Indonesia remains favorable for global investors: Deutsche Bank

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Indonesia for Global Investors
Siantoro Goeyardi 

The Jakarta Post’s Riska Rahman interviewed Deutsche Bank Indonesia country chief officer Siantoro Goeyardi via email on May 29 to learn more about global investors’ views on Indonesian assets amid the pandemic and how the outbreak has changed the way the bank and its clients, as well as issuers and investors, interact with each other. Here are excerpts from the interview.

Question: Which business line or type of product or service has been the biggest contributor to Deutsche Bank Indonesia’s business operations?

Answer: Since the onset of the pandemic, our investment and corporate banking business have remained stable and we continue to serve our institutional investors and corporate clients, the vast majority of which are multinationals. However, during the height of the pandemic outbreak, when markets were most volatile in March, our businesses saw both higher trading and lending volumes. 

Overall, the bank had a solid first-quarter performance in Indonesia, [with] profits up approximately 15 percent on the same period last year, despite the coronavirus. This is in line with our global group results for the first quarter of 2020, in which the bank saw 13 percent growth in fixed income and currencies globally with strong growth in FX and rates in the first quarter of this year.

Are you seeing a shift in the types of products and services required by clients during the pandemic?

There has not been a significant shift in products and services for clients, although working capital and cash management have been critical for clients.

While our business mix has not really shifted, we have certainly seen a shift in how we do business. Many more clients are communicating with us electronically through our electronic FX platforms.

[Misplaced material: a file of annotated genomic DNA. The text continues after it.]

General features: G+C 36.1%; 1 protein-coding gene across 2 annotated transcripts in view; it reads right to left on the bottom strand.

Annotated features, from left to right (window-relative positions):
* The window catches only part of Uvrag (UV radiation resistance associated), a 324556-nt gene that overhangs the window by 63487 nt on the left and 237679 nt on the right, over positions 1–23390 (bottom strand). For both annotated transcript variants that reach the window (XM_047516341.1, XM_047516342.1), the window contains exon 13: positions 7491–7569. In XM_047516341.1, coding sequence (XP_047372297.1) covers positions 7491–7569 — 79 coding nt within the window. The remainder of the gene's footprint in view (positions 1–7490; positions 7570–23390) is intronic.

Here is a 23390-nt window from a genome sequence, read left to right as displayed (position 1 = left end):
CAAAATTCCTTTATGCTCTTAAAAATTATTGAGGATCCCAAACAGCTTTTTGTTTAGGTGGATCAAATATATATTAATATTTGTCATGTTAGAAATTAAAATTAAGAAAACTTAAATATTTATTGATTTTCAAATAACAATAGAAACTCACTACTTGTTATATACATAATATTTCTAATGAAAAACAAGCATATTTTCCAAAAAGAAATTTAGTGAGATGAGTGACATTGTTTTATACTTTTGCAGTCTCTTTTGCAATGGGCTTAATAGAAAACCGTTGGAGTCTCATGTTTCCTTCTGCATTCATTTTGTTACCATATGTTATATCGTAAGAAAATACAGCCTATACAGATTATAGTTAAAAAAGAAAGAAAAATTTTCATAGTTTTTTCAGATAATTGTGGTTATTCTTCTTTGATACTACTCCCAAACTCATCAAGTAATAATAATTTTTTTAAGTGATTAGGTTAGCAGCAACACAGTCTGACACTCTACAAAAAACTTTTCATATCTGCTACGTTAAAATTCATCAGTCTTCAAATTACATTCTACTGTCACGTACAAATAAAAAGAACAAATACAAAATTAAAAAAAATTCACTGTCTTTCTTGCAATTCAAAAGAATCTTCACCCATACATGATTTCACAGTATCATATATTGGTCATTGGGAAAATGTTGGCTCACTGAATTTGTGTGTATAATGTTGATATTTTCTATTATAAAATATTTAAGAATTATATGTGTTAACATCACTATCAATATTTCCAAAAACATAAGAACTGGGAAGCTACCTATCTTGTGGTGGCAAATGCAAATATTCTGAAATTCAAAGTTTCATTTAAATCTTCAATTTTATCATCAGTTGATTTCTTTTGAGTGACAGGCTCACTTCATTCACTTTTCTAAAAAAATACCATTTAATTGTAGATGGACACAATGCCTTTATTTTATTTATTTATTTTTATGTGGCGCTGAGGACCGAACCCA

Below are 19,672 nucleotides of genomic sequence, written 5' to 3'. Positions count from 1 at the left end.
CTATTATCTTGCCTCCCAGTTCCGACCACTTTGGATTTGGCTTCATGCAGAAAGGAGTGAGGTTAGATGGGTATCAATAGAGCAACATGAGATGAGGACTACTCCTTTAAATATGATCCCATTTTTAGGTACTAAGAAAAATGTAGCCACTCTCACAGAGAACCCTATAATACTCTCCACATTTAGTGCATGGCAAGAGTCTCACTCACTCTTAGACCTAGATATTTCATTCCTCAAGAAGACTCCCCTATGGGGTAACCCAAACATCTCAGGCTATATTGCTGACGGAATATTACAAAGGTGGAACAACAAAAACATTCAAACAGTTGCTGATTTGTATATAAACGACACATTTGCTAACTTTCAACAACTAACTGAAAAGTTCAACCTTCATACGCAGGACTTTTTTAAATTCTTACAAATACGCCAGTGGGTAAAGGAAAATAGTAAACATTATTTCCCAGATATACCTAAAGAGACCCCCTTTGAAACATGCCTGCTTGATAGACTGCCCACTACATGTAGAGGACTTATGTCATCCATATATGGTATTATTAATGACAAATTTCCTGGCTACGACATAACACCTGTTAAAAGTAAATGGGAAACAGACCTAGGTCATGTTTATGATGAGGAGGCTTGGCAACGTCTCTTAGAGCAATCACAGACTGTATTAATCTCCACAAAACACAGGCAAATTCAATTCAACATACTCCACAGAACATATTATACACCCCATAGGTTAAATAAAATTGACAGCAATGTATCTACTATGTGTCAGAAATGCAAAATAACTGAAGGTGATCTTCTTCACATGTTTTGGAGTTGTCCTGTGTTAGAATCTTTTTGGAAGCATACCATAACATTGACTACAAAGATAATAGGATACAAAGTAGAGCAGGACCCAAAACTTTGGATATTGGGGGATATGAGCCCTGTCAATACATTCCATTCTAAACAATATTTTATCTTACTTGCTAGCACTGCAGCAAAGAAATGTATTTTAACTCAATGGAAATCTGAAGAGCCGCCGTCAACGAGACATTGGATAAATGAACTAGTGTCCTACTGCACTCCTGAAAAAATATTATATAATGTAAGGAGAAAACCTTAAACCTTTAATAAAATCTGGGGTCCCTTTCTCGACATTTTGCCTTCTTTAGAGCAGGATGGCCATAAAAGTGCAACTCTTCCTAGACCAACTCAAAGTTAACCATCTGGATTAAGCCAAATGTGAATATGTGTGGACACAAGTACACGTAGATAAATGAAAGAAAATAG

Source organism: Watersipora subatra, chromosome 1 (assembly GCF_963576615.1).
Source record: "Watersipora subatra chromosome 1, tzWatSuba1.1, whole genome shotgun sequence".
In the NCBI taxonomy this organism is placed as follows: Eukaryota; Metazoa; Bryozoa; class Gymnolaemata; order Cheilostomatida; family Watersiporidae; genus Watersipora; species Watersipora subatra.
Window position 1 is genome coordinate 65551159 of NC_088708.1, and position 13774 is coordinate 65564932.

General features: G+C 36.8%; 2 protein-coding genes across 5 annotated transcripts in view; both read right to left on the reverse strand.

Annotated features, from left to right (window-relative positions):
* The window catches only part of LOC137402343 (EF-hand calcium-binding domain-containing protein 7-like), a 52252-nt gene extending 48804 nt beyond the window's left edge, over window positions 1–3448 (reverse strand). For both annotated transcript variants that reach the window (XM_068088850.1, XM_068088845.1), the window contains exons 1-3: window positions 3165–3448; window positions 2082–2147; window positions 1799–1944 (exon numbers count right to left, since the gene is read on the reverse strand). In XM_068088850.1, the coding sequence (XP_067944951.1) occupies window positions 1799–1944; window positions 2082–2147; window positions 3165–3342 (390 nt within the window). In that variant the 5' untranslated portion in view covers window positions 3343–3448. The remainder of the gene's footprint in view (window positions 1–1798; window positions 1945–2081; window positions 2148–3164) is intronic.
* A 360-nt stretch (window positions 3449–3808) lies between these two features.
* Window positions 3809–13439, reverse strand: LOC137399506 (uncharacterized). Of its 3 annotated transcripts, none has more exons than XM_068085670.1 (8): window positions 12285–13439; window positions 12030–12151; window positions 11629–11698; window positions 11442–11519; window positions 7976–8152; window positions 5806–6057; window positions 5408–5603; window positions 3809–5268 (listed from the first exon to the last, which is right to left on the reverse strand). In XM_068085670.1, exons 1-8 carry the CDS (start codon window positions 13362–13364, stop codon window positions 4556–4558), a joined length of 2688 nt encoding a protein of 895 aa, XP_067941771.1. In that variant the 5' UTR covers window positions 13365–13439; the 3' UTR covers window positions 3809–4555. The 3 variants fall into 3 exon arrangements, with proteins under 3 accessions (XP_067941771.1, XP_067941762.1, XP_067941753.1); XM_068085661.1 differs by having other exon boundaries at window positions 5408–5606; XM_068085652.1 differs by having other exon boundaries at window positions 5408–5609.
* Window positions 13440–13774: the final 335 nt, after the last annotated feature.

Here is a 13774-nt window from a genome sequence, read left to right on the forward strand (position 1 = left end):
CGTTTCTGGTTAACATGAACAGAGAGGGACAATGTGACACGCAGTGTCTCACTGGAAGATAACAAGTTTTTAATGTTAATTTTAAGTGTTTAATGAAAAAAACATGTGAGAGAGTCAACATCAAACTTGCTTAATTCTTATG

The uptake in digital platform usage will accelerate investment into platforms because the functionality and efficiency has been clear to see during the COVID-19 period and it has proven that everything can be done electronically with much less paper, although face-to-face meetings will always be important for maintaining relationships.

The government seems to be the biggest bond issuer in Indonesia, especially during the pandemic, with its plans to triple the amount of debt to around Rp 1 quadrillion (US$68.12 billion). How has that affected global investors’ appetite, especially since the global market conditions seem to be unfavorable at the moment?

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Investors recognize COVID-19 for what it is – an enormous and unprecedented worldwide challenge. Yet global investors continue to view Indonesia favorably. Indonesia has established a good track record with foreign investors, demonstrated financial discipline, and proactively and transparently engages regularly with investors, even more during the pandemic.

In April 2020, Indonesia raised $4.3 billion in three tranches as part of its general budgetary financing activities, including for COVID-19 relief efforts, and earlier in May, quasi-sovereign PT Hutama Karya raised $600 million and the 10-year coupon of 3.75 percent was lower than the sovereign debt coupon of 3.85 percent achieved by the country in April.